The Rise and Fall of a Latino Gangster
Release Date: December 06, 2002
Starring: John Leguizamo, Denise
Richards, Peter Sarsgaard,
Delilah Cotto, Isabella
Rossellini, and Vincent
Audience: Older teenagers and adults
Runtime: 99 minutes
Distributor: Universal Pictures
Director: Franc.[sic] Reyes
Executive Producer: Robert B. Campbell
Producer: Daniel Bigel and Michael
Writer: Franc.[sic] Reyes
Address Comments To:Stacey Snider, Chairman
Ron Meyer, President/COO
100 Universal City Plaza
Universal City, CA 91608-1085
Phone: (818) 777-1000
Web Page: www.universalstudios.com
Money is the love of Victor Ramos’s life. “That’s what this country is built on,” he tells viewers in narration. “It’s all about one thing . . . making money. Simple as that. Everything else is just BS.”
To play his role in seeking the American Dream, Victor leads a small gang of drug dealers in the Bronx in New York City. His gang and two other gangs have divided the Bronx up into three separate territories. They all get their heroin from the same Colombian connection, a woman named La Colombiana, played by Isabella Rossellini.
Victor’s girlfriend, Trish, is a beautiful college student who’s trying to earn her way out of the Bronx. Her best friend at college is the girlfriend of Jack, a self-described investment banker on Wall Street, played by Peter Sarsgaard. An unintended tragedy in a violent gang war has Victor re-thinking his lifestyle choices, so he starts investing his ill-gotten gains with Jack.
Victor becomes intoxicated by Jack’s high rolling lifestyle, which alienates his more realistic girlfriend. He also finds that his old ties with his violent past are not so easy to break. The movie ends on a downward spiral of violence, betrayal and death.
EMPIRE is, in many ways, an archetypal gangster movie. The drug dealing protagonist is giddy from all the power and money that his violent, illegal occupation has given to him. The same thing happens in such classic movies as LITTLE CAESAR, PUBLIC ENEMY and the original SCARFACE, all made in the early 1930s.
What makes EMPIRE a little bit different is its Latino setting, which is geared to the growing Hispanic audience, and Victor’s attempt to use Wall Street financial deals as his ticket out of the urban barrio. Of course, the movie makes it clear that Victor is out of his league, especially when he tries to mix his Colombian connection with his newfound Wall Street connection. When he gets into trouble doing this, the only solutions he can produce are violent ones. The result of all this is the typical tragic fall that occurs in most gangster movies, a tragic fall of nearly Shakespearean proportions.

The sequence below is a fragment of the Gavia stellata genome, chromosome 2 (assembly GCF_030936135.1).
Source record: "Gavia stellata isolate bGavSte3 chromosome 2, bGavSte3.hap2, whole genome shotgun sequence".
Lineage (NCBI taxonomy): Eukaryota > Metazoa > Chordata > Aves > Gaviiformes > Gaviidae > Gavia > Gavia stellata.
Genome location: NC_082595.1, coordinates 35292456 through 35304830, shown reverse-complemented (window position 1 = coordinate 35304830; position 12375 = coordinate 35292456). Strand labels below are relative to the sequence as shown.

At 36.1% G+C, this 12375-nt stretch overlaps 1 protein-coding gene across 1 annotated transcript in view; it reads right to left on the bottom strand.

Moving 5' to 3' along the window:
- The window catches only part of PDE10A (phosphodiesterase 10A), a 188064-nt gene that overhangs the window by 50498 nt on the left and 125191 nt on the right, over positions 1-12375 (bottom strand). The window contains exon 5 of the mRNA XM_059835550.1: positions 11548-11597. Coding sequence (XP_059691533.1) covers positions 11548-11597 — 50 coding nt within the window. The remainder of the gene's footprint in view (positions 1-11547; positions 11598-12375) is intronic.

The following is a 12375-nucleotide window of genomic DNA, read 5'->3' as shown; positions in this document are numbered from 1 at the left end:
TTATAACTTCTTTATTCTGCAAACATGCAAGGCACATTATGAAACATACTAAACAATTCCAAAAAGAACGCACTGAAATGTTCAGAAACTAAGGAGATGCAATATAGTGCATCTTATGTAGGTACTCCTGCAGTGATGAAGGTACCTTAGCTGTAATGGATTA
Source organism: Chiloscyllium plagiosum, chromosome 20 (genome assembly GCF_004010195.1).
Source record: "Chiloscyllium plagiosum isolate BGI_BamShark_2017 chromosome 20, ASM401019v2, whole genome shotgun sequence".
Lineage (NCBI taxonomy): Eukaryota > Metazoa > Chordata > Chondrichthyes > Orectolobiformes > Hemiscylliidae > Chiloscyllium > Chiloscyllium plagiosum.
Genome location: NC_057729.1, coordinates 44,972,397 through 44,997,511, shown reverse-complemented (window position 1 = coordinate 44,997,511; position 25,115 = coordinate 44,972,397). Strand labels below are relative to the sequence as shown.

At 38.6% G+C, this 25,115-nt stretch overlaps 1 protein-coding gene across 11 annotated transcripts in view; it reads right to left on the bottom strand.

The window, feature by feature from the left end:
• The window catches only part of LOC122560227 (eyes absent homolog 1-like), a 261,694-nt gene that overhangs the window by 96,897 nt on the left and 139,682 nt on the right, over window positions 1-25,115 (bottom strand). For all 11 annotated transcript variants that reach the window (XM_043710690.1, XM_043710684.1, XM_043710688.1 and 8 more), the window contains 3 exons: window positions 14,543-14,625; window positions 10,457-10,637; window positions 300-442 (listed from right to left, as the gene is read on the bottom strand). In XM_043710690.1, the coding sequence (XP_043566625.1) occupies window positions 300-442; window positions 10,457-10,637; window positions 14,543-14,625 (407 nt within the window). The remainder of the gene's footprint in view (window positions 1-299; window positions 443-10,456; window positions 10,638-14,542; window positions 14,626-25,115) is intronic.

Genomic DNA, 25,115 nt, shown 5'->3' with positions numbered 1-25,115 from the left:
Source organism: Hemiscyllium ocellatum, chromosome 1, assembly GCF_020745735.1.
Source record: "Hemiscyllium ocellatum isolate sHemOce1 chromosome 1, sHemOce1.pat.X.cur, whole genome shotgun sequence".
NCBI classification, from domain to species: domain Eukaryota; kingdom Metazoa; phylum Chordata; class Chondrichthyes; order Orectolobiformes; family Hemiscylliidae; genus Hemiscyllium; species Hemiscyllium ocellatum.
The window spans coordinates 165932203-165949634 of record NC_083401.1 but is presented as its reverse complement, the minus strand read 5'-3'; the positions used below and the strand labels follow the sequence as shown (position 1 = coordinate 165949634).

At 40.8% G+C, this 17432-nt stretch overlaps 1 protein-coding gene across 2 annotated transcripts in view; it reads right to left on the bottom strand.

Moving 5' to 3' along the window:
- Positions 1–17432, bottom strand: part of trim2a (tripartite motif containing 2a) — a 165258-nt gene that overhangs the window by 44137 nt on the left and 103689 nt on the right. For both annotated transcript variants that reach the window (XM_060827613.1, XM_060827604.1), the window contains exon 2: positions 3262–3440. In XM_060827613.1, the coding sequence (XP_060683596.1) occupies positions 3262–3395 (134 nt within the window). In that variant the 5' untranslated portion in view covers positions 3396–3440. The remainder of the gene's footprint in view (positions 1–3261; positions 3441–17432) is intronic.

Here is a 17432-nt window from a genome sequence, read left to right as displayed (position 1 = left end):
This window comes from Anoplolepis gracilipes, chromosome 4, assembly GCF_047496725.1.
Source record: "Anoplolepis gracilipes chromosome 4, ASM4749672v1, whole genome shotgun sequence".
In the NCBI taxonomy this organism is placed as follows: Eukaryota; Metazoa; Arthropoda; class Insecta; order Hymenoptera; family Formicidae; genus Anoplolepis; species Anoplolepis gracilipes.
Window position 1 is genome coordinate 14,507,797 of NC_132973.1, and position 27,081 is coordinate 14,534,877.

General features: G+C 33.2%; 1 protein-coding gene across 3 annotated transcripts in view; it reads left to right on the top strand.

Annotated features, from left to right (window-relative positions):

John Leguizamo, who cut his teeth on standup comedy, turns in a gifted performance as the violent, doomed Victor Ramos. His character has to suffer through some predictable moments, however, as well as some laughable ones that produced snickers from some of the people in the crowd at the press screening. Like most young actors working today, Leguizamo would be well advised to look for more family-friendly, redemptive and even Christian material to add to his resume. That would be the best way he could serve both his people and all other people, especially children.
The fact that EMPIRE provides some aesthetic, moral lessons in this story of the archetypal rise and fall of a violent criminal does not excuse the excessive foul language that peppers the script by director Franc.[sic] Reyes. Nor does it excuse the titillating nude lesbian scene that occurs at one point in the story. Of course, there’s also lots of very strong gun violence in the movie, although the director, Reyes, sometimes takes the nobler, more artistic way out and implies violence in three or four important shots, rather than revealing all the gory violent details in Victor’s story.
Regrettably, EMPIRE seems to suggest that Victor would have been better off if he had remained just a low-level drug dealer. To be fair, however, the movie also implies that, even if he had, the escalation of violence and death would have ended in a similar tragic fashion. On the other hand, the movie also has a Romantic worldview implying that social circumstances turn people into drug dealers and criminals. As Jesus Christ notes in Mark 7:20-23, however, it is our evil nature that turns us into despicable human beings. Only the Grace of God can redeem and extricate us from our own sinfulness.
John Leguizamo, who cut his teeth on standup comedy, turns in a gifted performance as the violent, doomed Victor Ramos. His character has to suffer through some predictable moments, however, as well as some laughable ones that produced snickers from some of the people in the crowd at the press screening. Despite some moral elements, EMPIRE contains an excessive amount of foul language, a Romantic worldview, some strong sexual references, nudity, and a story that overly glamorizes the life of an urban drug dealer.